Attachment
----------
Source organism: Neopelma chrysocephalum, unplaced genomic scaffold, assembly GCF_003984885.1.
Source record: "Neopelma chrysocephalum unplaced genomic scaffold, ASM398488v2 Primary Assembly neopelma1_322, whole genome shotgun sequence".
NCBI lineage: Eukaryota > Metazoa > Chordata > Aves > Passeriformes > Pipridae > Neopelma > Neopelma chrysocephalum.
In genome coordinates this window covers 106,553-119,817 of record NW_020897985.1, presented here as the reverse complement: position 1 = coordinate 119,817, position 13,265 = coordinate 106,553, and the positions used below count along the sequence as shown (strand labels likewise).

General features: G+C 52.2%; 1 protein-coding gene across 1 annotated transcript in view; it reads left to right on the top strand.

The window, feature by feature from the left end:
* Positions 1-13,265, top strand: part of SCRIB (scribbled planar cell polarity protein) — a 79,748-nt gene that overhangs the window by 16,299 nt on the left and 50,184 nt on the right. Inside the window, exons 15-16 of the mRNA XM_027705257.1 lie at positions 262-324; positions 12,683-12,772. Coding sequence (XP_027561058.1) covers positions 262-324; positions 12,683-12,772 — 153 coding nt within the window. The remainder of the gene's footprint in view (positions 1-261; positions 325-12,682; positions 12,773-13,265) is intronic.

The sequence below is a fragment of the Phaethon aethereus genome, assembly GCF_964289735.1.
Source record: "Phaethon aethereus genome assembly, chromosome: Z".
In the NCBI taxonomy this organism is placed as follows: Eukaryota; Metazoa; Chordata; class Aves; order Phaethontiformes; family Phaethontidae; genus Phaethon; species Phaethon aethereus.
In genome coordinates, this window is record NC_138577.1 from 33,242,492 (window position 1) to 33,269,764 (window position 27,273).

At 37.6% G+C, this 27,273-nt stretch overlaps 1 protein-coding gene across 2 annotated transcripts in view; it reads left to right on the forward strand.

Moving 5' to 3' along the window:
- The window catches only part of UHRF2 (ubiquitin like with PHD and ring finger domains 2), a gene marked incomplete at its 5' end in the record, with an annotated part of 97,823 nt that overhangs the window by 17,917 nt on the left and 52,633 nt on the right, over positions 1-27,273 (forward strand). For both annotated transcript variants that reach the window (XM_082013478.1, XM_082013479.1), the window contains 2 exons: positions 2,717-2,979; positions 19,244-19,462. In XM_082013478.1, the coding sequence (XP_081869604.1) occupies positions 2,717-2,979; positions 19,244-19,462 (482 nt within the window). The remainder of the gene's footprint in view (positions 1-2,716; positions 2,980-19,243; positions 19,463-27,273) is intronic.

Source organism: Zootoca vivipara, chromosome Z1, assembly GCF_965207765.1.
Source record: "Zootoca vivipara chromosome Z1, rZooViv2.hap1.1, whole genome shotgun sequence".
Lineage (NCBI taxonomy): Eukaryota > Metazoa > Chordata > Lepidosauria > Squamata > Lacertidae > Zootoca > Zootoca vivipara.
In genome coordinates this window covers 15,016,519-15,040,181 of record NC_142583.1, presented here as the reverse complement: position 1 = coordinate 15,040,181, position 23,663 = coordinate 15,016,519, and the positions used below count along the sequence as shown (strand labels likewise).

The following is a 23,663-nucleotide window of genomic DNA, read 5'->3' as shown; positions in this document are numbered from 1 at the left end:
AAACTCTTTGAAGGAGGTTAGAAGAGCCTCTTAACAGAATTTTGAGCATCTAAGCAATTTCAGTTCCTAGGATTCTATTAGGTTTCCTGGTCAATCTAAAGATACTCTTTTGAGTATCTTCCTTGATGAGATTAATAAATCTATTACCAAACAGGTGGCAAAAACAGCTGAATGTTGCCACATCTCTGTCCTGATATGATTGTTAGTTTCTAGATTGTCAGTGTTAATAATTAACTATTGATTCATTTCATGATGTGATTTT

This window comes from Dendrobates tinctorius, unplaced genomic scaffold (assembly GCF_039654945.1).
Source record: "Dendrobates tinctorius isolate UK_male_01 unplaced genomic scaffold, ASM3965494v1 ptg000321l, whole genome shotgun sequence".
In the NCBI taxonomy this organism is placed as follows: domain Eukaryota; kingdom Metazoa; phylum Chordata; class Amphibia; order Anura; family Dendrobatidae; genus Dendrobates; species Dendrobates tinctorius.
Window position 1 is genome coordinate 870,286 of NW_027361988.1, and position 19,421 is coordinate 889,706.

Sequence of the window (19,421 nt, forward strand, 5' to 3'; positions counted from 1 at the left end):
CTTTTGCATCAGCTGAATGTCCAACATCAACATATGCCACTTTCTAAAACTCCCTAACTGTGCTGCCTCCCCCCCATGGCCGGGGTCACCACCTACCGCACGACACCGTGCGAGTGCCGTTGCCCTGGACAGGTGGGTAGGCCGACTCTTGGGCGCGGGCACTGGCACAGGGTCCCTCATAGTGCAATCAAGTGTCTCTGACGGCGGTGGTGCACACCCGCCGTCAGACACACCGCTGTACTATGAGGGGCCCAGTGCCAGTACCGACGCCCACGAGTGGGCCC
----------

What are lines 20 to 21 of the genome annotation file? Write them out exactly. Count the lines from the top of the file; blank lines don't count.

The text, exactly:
AAACTCTTTGAAGGAGGTTAGAAGAGCCTCTTAACAGAATTTTGAGCATCTAAGCAATTTCAGTTCCTAGGATTCTATTAGGTTTCCTGGTCAATCTAAAGATACTCTTTTGAGTATCTTCCTTGATGAGATTAATAAATCTATTACCAAACAGGTGGCAAAAACAGCTGAATGTTGCCACATCTCTGTCCTGATATGATTGTTAGTTTCTAGATTGTCAGTGTTAATAATTAACTATTGATTCATTTCATGATGTGATTTT

This window comes from Dendrobates tinctorius, unplaced genomic scaffold (assembly GCF_039654945.1).